Wednesday, February 23, 2011

4 Star General...or a Waiter?

How easily offended are you? What would you do if you had worked your whole life to achieve a certain status, even the clothes you wore screamed of your position, and someone flippantly disregarded your position? Then they treated you as if you were their servant right in front of the most influential people in your country? In that moment, how would you respond? I'm assuming if you're anything like me, a gracious response would not be the first thought you have as your face turns as red as an apple!

Four-star Army General Peter Chiarelli was in Washington for a dinner recently, and was decked out in his full dress uniform...including his striped uniform pants. In case you were wondering, he is the No. 2 ranking general in the U.S. Army, so basically he's a "pretty big deal." Valerie Jarrett who is a friend of President Obama, and former White House adviser, was also a guest at the dinner. As the general was walking by, she only saw his pants. Without looking, she asked him to get her a glass of wine mistaking him for the waiter. She was instantly mortified as she recognized her mistake, seeing his chestful of medals (see picture-they are hard to miss!). With utter class, and an incredibly humble act of grace, the General didn't say a thing, but rather walked to his seat, poured her a glass of wine and brought it back to her...he even invited her to his house for dinner.

How often do we label people, and tag them with a false identity, simply because we don't see the worth put on them by our Heavenly Father?

Do we really care about others like this General, to the detriment of our own respect, hard earned and deserved honor? In my multicultural counseling class, I have been challenged to be aware of my biases so I am able love and serve everyone with the same amount of respect and care. In Philippians 4:3, scripture backs this mandate encouraging us to "in humility consider others as better than ourselves." Do I really do this? As a future Christian counselor, this act of kindness encourageed me, and also reminded me of the book Connecting by Larry Crabb. In this book, Dr. Crabb says we often settle for too little connection and that, "to experience the joy of connection is life; to not experience it is death to our souls...." I can't help but think that in that small, poured and delivered cup of wine, from someone who chose humor and grace rather than annoyance bitterness, there was a simple life giving connection passed - replacing humiliation with a smile...I only hope that I can be such a vessel!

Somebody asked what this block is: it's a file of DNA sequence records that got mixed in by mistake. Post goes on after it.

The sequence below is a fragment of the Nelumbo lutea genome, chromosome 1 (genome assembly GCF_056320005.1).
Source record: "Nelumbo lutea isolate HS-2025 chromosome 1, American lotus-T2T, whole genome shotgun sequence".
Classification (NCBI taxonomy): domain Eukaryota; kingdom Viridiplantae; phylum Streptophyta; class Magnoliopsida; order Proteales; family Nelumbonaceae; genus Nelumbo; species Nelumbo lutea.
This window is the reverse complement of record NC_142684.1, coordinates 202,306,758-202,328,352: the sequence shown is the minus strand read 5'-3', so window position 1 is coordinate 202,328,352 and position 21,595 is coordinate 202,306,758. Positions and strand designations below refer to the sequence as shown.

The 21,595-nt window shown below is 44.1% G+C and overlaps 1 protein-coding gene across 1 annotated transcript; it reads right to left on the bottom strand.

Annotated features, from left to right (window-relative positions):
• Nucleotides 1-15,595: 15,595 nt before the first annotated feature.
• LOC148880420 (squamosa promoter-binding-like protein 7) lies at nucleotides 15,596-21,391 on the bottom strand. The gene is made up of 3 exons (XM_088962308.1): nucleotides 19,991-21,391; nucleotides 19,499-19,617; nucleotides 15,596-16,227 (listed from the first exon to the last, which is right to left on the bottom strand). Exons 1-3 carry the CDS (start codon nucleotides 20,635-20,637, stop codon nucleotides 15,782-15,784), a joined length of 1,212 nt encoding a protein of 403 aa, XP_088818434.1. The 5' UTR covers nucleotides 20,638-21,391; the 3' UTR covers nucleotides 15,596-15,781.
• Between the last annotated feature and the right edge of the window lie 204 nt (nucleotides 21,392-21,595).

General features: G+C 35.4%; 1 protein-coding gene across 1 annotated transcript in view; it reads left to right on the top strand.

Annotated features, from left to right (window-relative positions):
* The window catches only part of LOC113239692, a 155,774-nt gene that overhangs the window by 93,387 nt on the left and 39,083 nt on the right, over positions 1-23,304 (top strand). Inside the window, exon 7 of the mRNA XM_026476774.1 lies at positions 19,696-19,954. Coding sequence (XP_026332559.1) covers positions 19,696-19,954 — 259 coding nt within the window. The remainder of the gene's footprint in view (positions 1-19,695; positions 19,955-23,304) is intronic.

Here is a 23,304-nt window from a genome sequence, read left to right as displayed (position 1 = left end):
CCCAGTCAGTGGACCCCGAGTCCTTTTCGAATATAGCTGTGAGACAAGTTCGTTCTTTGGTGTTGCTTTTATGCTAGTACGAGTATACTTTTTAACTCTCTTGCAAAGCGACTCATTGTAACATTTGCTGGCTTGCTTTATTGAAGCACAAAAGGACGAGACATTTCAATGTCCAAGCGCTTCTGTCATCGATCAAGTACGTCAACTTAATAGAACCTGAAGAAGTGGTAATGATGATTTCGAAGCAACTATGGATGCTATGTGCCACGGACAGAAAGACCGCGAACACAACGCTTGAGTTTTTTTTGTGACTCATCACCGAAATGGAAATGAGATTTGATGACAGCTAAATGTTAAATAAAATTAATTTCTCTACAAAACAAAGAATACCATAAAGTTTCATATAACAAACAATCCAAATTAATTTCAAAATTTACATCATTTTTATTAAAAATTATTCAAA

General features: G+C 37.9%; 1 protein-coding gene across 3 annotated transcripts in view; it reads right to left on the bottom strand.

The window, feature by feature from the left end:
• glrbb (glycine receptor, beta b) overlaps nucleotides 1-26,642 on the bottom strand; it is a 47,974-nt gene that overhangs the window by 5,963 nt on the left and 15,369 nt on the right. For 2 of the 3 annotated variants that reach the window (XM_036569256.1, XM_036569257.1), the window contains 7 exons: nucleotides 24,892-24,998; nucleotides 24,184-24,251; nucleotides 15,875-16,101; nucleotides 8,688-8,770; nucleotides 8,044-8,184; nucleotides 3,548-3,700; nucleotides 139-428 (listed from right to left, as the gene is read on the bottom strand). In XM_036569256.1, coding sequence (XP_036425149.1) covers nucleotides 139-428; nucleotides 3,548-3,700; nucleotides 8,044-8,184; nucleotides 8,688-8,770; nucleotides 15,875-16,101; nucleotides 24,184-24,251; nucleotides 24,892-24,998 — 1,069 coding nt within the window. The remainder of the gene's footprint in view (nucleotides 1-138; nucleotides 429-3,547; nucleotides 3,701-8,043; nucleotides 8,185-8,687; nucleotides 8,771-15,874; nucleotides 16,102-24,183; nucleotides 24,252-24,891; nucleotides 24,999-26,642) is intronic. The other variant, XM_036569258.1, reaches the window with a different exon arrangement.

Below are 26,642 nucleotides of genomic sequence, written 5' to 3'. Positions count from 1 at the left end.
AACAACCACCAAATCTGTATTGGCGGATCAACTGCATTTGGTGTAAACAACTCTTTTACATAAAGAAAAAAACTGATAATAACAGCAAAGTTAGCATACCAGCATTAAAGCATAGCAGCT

1 comment:

  1. Wow! It is sad to say, but I do not think my initial response would have been like this 4 star General. I am sure pride, anger, frustration, and defensiveness would have been my automatic response. It is sad to think that although I am a believer, and try to love, and value others equally, I still find my self worth in what I do or have accomplished. Having been an athlete for years, my identity was so wrapped in how I performed, and what others thought of my skills on the court. Now that I am in the process of transitioning in becoming a future counselor, my prayer after reading this article, is that the Lord can continue to teach me and humble me. I pray that as I begin to help others that I can be quick to let situations like the one the General encounter to not affect me. Instead, I hope to one day be able to extend the same grace, love, compassion, and mercy that the Lord has given me time, and time again, and that this General demonstrated.


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